RIAA gold-selling artist Sam Tinnesz discusses his latest album and mental health journey.
Nashville-based RIAA gold-selling artist Sam Tinnesz knows how to write a hit song. With a collection of viral releases that have amassed millions of streams and more than a billion views on TikTok, as well as major TV and film placements, Tinnesz continues to win over new audiences with his evolving sound and genuine down-to-earth personality.
Join contributing writer Cynthia Gross as she connects with Sam Tinnesz to discuss his latest album, There Goes the Neighborhood, lessons learned from his traumatic experience being signed to a label, what he believes is key to creating a song that resonates widely, and how he discovered a sense of purpose after losing his faith.
Sam Tinnesz grew up in a musical household, and his earliest memories center around hearing songs his father played at home. It was not long before Tinnesz began to sense that he, too, had something of value to offer.
“I played piano first but was quickly forced to play guitar after I would only play music by ear,” he explained. “I fell into acting, musicals, choir, and other very dorky things that kept me practicing a lot of the key skills that I still use today. My dad passed at a young age, and in that moment, I turned to writing music to channel the loss and those really tough emotions.”
It was music that served as Sam Tinnesz’s companion while growing up in difficult, uncertain times. His talent and knack for songwriting were discovered by the powers that be, and Tinnesz signed his first record deal while a student at Belmont University. Soon after, he began touring.
Over the years, however, life on the road took its toll, and Tinnesz found himself needing to take a hiatus in order to focus on wellness. Forever a musician at heart, he turned to songwriting for other artists, a serendipitous decision that would change the course of his career.
“Honestly, after my really tough experience of being signed to a label, touring my ass off, and really almost losing my sanity being a part of a band… I wasn’t sure I ever wanted to be the artist again,” Tinnesz shared. “I started writing for others soon after I left my first band and enjoyed the process of writing and recording.”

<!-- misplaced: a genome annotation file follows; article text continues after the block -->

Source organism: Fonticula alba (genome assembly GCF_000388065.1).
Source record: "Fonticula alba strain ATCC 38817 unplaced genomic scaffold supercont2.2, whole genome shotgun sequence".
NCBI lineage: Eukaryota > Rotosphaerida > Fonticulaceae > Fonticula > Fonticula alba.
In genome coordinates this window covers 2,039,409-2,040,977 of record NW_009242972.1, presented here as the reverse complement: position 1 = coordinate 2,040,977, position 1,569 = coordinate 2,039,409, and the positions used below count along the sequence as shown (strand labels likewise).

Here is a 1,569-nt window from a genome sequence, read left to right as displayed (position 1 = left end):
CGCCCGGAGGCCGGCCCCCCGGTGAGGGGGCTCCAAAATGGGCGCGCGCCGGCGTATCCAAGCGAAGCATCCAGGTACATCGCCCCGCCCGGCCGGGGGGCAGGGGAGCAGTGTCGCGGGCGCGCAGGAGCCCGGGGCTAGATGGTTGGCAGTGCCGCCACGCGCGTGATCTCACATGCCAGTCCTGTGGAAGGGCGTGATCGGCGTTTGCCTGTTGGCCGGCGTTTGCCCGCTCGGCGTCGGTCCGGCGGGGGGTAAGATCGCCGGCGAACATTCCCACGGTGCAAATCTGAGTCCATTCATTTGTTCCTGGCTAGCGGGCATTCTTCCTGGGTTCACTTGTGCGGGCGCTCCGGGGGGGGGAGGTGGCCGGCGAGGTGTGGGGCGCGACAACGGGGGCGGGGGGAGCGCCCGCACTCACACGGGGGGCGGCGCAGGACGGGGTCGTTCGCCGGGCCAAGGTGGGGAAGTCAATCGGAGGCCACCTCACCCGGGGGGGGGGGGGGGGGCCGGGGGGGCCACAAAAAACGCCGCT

In [ENTER YEAR], Sam Tinnesz met electro pop artist Ruelle, and their partnership marked a turning point in his journey. “My ride with her from 0 to 100 was really inspiring. I started using my voice again and putting it on random songs not thinking much of it. I definitely didn’t think I was an artist. I saw myself more as a writer, vocalist, and creative,” said Tinnesz.
While Tinnesz was in the process of finding himself, the universe was affirming that he, in fact, represented all of the above: writer, vocalist, creative, and artist.
“It wasn’t until I was literally sitting there with my gold plaque for ‘Play With Fire’ that I thought ‘wow, ok… maybe I am an artist!’”, Tinnesz reflected on his 2017 breakthrough single as a solo act. “From that moment on, I treated records differently and really made an effort to dive in headfirst and be the solo artists my fans deserved.”
“Legends Are Made,” another single from Tinnesz’s debut album as a solo artist, also went viral, with more than 1 billion views on TikTok and 113 million streams on Spotify. Throughout his career, Tinnesz has collaborated with a number of industry heavyweights, including Dashboard Confessional, The All-American Rejects, Kygo, and Royal & The Serpent.
When asked for the key elements that make a great song, Tinnesz shared, “I think making music from the heart and from a real place always helps a song to do well. Also, making a lot of music can lead to you landing on a few great and life-changing records. I love to think about the person I’m writing to when I’m making music and oftentimes, that’s not just myself.”
Empowering and anthemic describe Sam Tinnesz’s sound. His music has the power to transport audiences from a place of seeming defeat to one of grit and resilience. Tinnesz notes that this stems from his tendency to manifest where wants to be in his lyrics rather than his current state.
“Songs like ‘Legends Are Made’ and other empowering songs were written during some of the hardest moments of my life,” he explained. “I wanted to feel like those lyrics. I wanted to be unstoppable in that moment, so I wrote the anthem I needed to become that.”
Sam Tinnesz’s latest album, There Goes the Neighborhood, released February 2023, finds the artist exploring new territory sonically and thematically. The music video for “Prozac Perfect,” the album opener, begins with a warning label against the backdrop of a deranged laugh: “Fever, sweating, confusion, fast or irregular heartbeat, severe muscle stiffness or twitching, hallucinations, loss of coordination, may occur when taking Prozac.”